A HISTORIC YEAR CONTINUES
His 13 receptions and 171 receiving yards in a loss to the Colts Sunday put Johnson well ahead of the pace of Hall of Fame receiver Jerry Rice and his 1995 season with the 49ers when he set the NFL record with 1,848 yards. Rice had 1,258 yards after 12 games that season.
Johnson now has 1,428 yards and needs 420 over the next four games to tie the record. That’s an average of just 105 yards per game.
Following Sunday’s performance, Johnson is averaging 119 yards per game.
He recorded his fifth consecutive game with at least 125 yards, which ties an NFL record set by the Lions’ Pat Studsill in 1966.
With 1,428 yards in 12 games (119.0 avg), he now has the most yards through 12 since receiver Lance Alworth had 1,428 in 1965. He is tied for the third-most receiving yards through 12 games in NFL history.
It’s too bad the Lions haven’t been able to parley a terrific individual season by one of the game’s best players into more wins.
WHAT WENT WRONG? FIVE TIDE-TURNING PLAYS
Penalty - 4th-and-2 at the IND 23 (3:29 remaining)
With the Colts down two scores (33-21), they needed two yards to keep their drive alive at their own 23. Luck couldn’t find anyone downfield, but scrambled up the middle for eight yards.
“The chunk and then a clock stoppage in that situation is obviously a big thing right there,” said Schwartz of the play. “It wasn’t so much the horsecollar, it was his ability just to step right up on us.”
Touchdown – 1st-and-10 at the DET 42 (2:47 remaining)
Despite some chunk plays and the penalty, the Colts still had some ground to cover to reach the endzone, 1st-and-10 at the Lions’ 42, with 2:47 remaining.
Luck got it all with one completion, though, passing deep to rookie receiver LaVon Brazill for a 42-yard score.
“We gave up a ball over our head and we’re up two scores. Inexcusable,” said Schwartz.
Running down the clock – 3rd-and-5 at the DET 49 (2:00 remaining)
Despite the Colts closing the gap to within a score of the Lions, Detroit – up 33-28 – had the ability to ice the game in the final 2:37.
After a 21-yard pass interference play gave the Lions the ball at their own 44, they ran three straight downs for yard totals of -2, 7 and 1.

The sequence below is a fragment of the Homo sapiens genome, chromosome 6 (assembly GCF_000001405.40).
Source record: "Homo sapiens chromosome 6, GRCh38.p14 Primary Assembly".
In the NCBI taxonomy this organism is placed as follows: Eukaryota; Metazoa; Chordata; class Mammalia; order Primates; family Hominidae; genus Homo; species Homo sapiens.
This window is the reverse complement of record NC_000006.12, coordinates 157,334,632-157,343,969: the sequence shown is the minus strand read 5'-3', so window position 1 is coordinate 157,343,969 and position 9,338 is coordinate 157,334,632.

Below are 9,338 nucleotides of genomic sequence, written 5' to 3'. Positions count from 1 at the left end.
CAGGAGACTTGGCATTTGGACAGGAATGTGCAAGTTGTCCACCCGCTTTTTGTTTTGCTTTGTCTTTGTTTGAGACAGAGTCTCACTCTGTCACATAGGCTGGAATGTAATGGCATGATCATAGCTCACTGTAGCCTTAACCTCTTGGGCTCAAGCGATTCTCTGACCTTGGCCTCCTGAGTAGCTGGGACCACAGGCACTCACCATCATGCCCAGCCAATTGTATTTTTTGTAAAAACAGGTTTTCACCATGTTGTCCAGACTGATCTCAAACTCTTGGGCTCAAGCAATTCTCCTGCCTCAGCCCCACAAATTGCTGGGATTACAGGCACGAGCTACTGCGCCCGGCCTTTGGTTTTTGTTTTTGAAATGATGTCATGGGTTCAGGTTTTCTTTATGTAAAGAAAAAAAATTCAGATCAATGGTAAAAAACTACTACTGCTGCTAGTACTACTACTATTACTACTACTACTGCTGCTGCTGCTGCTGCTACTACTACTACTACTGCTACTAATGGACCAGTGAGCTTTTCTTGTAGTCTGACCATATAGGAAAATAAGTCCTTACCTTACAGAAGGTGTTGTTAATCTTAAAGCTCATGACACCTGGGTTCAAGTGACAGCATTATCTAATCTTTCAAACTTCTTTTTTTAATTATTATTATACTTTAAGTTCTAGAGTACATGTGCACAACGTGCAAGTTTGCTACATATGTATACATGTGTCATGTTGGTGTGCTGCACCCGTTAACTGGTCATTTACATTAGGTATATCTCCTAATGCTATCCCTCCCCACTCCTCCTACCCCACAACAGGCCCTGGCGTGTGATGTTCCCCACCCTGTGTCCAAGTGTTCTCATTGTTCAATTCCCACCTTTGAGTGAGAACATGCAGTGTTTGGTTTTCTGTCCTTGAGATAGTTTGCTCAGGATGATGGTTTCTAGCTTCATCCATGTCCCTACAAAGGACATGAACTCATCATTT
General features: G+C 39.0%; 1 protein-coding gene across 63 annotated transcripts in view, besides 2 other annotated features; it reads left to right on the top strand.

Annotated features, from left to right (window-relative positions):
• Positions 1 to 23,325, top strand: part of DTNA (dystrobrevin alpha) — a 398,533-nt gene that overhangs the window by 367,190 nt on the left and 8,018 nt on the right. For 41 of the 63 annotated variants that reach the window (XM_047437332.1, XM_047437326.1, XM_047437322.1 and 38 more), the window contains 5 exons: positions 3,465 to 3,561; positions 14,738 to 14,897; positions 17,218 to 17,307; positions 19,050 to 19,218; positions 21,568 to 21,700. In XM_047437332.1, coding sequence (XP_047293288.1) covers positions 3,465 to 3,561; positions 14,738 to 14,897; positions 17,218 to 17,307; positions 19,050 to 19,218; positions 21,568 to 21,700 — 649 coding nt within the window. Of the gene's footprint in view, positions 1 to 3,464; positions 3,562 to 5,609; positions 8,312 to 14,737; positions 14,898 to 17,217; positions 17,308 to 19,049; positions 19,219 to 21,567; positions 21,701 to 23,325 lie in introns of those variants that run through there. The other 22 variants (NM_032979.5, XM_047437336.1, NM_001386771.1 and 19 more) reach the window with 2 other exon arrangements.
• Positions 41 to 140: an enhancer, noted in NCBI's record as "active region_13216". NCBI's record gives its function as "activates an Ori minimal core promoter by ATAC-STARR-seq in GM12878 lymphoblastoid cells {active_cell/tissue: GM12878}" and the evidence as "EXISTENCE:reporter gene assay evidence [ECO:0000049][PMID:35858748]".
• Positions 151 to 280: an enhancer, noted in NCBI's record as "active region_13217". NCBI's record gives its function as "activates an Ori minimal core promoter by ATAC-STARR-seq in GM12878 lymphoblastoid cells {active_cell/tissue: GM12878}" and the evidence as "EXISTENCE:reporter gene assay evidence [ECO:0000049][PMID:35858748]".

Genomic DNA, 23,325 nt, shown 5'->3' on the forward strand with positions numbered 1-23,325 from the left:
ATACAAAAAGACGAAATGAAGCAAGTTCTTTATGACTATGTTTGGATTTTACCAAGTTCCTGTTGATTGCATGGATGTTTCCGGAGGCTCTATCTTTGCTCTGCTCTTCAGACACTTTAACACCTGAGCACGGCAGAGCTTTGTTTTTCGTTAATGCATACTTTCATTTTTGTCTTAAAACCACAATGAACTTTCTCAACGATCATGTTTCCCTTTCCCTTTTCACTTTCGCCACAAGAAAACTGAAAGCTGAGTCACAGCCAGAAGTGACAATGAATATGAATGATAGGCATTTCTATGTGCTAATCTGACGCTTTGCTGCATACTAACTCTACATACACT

“They’re out of timeouts, we can burn the clock all the way down to a minute and 20 in that situation,” said Schwartz. “You saw the way the time was at the end of that game. We did a poor job of managing it after that, but that was the right decision at that point.
“We were still trying to get a first down. They were loading up pressure inside, we were trying to get on the outside of it. That had nothing to do with it. That’s the right decision to make right there. It’s after that that we didn’t get the job done.”
Punt – 4th-and-4 at the 50 (1:14 remaining)
Up five with 1:14 remaining, the Lions at the very least could pin the Colts – who needed a touchdown to win - deep in their own territory.
Instead, the punt went 25 yards to the Colts’ 25-yard line.
When asked about the punt, Schwartz said “Terrible. Terrible. If we don’t make the first down right there, we take the time all the way down to one second, we get a good punt, at least it’s on the 20-yard line if not inside the 20.
“In that situation we got our worst punt of the game right there and we weren’t even rushed in that situation either.”
Game-winning TD - 4th-and-10 at the DET 14 (0:03 remaining)
The game-winning touchdown that sealed the loss for the Lions was obviously the most impactful play of the game.
“We did a poor job. We were protecting the endzone. The worst job was letting the quarterback escape,” said Schwartz.
“If we put the quarterback on the clock, if we don’t give him a place to scramble, he never finds that guy dragging across the field. Our guys were defending the endzone in that situation. We have to do a better job of pass rushing.”
A CONTROVERSIAL CALL?
Lions head coach Jim Schwartz made a call that is already being debated ad nauseam when he decided to run the ball on 3rd-and-5 inside two minutes remaining in the game with a chance to ice it with a first down.
Perhaps the right call would have been to go for the throat. Schwartz had a front row seat the whole game to a 13-catch, 171-yard performance by Johnson. The Colts couldn’t stop him. Even when he was covered they couldn’t stop him. Instead of a by-the-book call, what about trying to get the ball into the hands of the best player on the field?
“That’s the head coach’s call,” quarterback
They did and it gave Luck just enough time to win.
The defense was just coming off a game in which they surrendered a 97-yard drive at the end of regulation vs. the Texans that tied the game and sent it into overtime.
Coaches make the same call every week, but how about trying to win the game utilizing the strength of the team – your All-Pro wide receiver.
“When you play inconsistent in the secondary the way we have you don’t usually come out winning games,” he said. “When you play like that you don’t win in this league.”
The secondary picked off Luck three times, but also allowed seven plays of 20-plus yards and four of 40-plus.
The Lions were so worried about the receivers in the back of the end zone on the game's final play that they completely lost receiver Donnie Avery on a short crossing route.
“We did a poor job,” Lions head coach Jim Schwartz said of the play. “We were protecting the endzone. The worst job was letting the quarterback escape. If we put the quarterback on the clock, if we don’t give him a place to scramble, he never finds that guy dragging across the field. Our guys were defending the endzone in that situation.”
Luck finished with nearly 400 yards passing (391) and made all the plays down the stretch. The defense didn’t make any.
“Teams who win always do the little things to get the (win),” cornerback
It’s been a disturbing trend over the current four-game losing streak.